Cournot, Bertrand, and Modern Game Theory

By Morrison, Clarence C. | Atlantic Economic Journal, June 1998 | Go to article overview

Cournot, Bertrand, and Modern Game Theory


Morrison, Clarence C., Atlantic Economic Journal


Introduction

In 1838, Augustin Cournot published his now famous Recherches sur les Principes Mathematiques de la Theorie des Richesses. In this small volume and with mathematical precision, Cournot explicitly set forth much of the modern day theory of competition, monopoly, and oligopoly. In 1883, J. Bertrand undertook a joint review of Cournot's book and Leon Walrus' Theorie Mathematique de la Richesse Sociale [1883] which had just appeared. In this review, Bertrand argued that Cournot's equilibrium for duopoly was not a true equilibrium because "whatever the common price adopted, if one of the owners, alone, reduces his price, he will, ignoring any minor exceptions, attract all of the buyers, and thus double his revenue if his rival lets him do so" [Bertrand, 1883].(1) It is now textbook-commonplace that, for homogeneous products, if each rival assumes that the other rival will let him do so, this type of rivalry would lead to the competitive result of price set equal to marginal cost.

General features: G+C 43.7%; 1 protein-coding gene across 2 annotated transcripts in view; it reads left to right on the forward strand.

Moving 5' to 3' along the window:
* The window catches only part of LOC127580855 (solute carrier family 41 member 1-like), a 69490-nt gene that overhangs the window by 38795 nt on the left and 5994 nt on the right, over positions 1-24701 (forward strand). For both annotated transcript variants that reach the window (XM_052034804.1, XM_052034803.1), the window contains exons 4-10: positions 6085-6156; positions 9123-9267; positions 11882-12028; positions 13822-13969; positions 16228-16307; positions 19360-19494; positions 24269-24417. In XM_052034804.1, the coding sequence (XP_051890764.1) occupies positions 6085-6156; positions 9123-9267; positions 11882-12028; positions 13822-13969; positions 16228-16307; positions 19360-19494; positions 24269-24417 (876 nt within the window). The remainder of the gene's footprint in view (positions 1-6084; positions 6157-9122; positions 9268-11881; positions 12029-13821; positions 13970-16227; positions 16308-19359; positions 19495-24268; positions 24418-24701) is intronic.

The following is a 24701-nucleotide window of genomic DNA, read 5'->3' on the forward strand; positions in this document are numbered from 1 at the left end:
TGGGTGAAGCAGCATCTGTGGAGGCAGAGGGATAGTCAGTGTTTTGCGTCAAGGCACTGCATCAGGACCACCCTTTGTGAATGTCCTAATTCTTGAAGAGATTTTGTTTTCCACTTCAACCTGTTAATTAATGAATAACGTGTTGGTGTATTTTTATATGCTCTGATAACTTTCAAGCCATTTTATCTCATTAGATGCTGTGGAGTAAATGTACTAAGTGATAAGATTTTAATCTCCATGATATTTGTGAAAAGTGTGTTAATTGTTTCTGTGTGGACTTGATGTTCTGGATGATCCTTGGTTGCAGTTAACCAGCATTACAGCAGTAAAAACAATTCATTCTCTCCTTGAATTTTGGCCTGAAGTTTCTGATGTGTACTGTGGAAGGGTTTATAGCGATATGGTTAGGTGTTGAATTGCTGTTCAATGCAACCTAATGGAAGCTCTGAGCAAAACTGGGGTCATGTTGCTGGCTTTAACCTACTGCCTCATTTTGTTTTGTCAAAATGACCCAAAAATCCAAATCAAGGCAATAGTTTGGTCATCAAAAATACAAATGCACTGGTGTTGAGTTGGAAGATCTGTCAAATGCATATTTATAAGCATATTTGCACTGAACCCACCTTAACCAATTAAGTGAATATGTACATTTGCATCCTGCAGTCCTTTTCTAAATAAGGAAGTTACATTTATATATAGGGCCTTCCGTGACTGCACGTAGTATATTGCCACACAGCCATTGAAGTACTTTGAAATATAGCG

As criticized by Bertrand, Cournot arrived at the equilibrium by assuming that each rival took the other rival's quantities as given and put his profit-maximizing quantity on the market. After stating each rival's profit function regarding the quantities that all rivals place on the market, Cournot partially differentiated each rival's profit function, with respect to that rival's own quantity and equated each of the resulting expressions to zero.(2)